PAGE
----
Reflections on Reaching My Goals

The new field goal posts at Vaught-Hemingway Stadium

Sunday was a monumental day in terms of a fitness goal I had set for myself. Those who follow my blog know that 7 weeks ago I joined a weight-loss program (Noom) in order to take off the weight I had put on during the pandemic; I had tried unsuccessfully to do that on my own for about 2 months.

Sunday, I met my overall goal–losing 15 pounds in 7 weeks; not only did the pandemic weight come off, but it also brought me to the middle range of the ideal weight for an adult male 5’10” tall. I have wanted to get to this spot for several years and am finally there! I love the way I feel; I am way less exhausted after my workouts and I feel like I have more energy. I love the way I look; my clothes fit better, I can see my obliques and abs, and I had to get a new belt to hold up my pants! Two things I am thrilled about: eliminating the visceral fat around my waist (which is an indicator of better health) and reaching a goal that I worked hard to accomplish.

What was different this time? Two things.

  1. In the past I just tried to watch what I ate and monitor physical activity but not in a “casual” way. Several times, I used My Fitness Pal to track those, but I was never really consistent about it, nor did I have a sense of what my calorie intake should be in order to achieve success. Additionally, although I may have lowered my calorie count, I was not necessarily eating the right kinds of foods–too much processed stuff and not enough greens and whole grains. This time around I used Noom. It is not inexpensive, but I know that if I put my resources into something I am not going to let it go to waste; who wants to spend money on something and then simply let it go down the tubes? The fact that I was invested financially meant that I was invested emotionally and physically. Noom also has coaches, a kind of support group (that I only joined when I was almost at my goal), as well as regular educational tidbits on the app that are informative and motivating. Bottom line: to get results, get invested.
  2. I had a partner supporting me. My wife (who is close to her goal as well) is doing Noom as well. We both support each other and hold each other accountable. We know that one of us slips, the other one will slip as well…and when one shows discipline the other one will too! I honestly think this was a more important factor than the first point above. I do not know how folks lose weight on their own when others around them are eating a less healthy diet with larger portions. The beginning was hard as we both adjusted to a greatly reduced calorie counts, but then we put our heads together and found recipes and foods that would fill us up with as little a dent in the calorie budget as possible. It became like a kind of game and we were a team! This journey has even brought us closer together!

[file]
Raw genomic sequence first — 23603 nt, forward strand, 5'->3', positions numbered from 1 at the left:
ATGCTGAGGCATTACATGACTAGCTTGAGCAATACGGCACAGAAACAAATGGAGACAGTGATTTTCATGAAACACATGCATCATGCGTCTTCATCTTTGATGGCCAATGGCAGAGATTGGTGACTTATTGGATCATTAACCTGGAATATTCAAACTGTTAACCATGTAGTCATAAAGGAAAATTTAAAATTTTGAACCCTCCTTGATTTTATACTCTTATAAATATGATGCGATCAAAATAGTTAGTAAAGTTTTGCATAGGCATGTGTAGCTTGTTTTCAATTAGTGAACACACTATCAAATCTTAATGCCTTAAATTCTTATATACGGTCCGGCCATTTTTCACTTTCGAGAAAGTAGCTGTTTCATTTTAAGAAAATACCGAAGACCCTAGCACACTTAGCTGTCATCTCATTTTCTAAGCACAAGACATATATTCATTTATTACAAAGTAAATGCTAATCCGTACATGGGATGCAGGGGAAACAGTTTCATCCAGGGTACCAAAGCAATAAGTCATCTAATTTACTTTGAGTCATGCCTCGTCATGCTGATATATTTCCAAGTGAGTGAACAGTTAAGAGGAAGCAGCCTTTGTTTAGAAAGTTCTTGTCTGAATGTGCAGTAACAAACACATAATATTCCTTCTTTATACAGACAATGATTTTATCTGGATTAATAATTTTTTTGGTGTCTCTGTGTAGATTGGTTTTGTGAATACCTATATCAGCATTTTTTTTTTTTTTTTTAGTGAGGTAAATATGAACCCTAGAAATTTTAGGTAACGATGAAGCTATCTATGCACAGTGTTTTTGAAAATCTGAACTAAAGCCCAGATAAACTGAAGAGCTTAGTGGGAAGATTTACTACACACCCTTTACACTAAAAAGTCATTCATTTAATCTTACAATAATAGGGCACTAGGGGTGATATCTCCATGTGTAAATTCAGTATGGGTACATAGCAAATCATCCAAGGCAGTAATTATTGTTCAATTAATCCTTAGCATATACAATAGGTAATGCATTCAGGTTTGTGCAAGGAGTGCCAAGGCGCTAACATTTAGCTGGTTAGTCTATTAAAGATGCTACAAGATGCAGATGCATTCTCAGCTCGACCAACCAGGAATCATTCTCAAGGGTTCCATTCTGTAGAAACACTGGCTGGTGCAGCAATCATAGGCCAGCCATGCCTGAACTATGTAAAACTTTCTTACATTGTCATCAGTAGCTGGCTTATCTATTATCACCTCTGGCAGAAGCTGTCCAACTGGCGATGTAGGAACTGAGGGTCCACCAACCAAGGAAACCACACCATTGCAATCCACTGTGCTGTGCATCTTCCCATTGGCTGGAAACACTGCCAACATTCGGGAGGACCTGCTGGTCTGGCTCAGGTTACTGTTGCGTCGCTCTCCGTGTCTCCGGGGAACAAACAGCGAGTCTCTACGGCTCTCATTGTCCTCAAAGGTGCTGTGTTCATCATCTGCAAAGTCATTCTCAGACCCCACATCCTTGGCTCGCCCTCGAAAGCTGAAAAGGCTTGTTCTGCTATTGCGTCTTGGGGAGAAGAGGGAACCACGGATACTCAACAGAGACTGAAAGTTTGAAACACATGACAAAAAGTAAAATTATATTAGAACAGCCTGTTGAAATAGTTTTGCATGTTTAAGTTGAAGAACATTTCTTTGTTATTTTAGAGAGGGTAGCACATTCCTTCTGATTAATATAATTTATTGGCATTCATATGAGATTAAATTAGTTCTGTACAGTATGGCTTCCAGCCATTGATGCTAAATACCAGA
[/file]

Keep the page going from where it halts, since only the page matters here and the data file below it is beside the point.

What is next? Obviously, I must now maintain the progress that I have made. Noom has adjusted already now that I am not in the “weight loss mode;” my calorie budget has increased a little. It is now up to me, though, to stick with the program–even with the upcoming Passover holiday–tracking the food I eat and physical activity. I suppose a time will come when I won’t need to do all the tracking, when I am so used to how and how much to eat that it will no longer be necessary. That is still in the future.

For now, I celebrate reaching a goal…and get ready to set my next one!

Making Sacrifices for Better Health

Chumash printed and commented by S.L. Gordon

This week in the Jewish lectionary cycle, synagogues around the world begin reading the Book of Leviticus. The very first Torah portion is called Vayikra after the first word in the first verse in Hebrew; the reading describes five of the sacrifices/offerings that Israelites were to make in the Tabernacle (and later in the Temple) on various occasions.

The Jewish view of sacrifices is different than what we often think about. In modern parlance, sacrifice is thought of as giving up something. Usually the sacrifice is made in order to accomplish something else–to appease a god, to give thanks, to request something from a god. The ultimate goal is to engage in the creation of holiness; this comes from the Latin root of the word sacrifice. In Judaism, the word used is Korban and, linguistically, it has nothing to do with holiness; rather it means to approach or come close. The goal of a sacrifice then is to come closer to God; this may better explain why Abraham was willing to offer up his son. The aim of a sacrifice is not transactional but rather to simply be in relationship with God.

In the world of fitness and health, we also talk about making sacrifices, but in a different way. Those who have ever tried to lose weight know that we have to “sacrifice” eating some of the foods we might like, or at least eat them in different quantities. Working out also requires setting aside time that might be spent watching TV, shopping, or doing other activities; belonging to a gym or hiring a personal trainer involves a financial commitment that may necessitate cutting something else out of the budget. There is only so much time in the day and only so many resources, and we have to make choices…or sacrifices.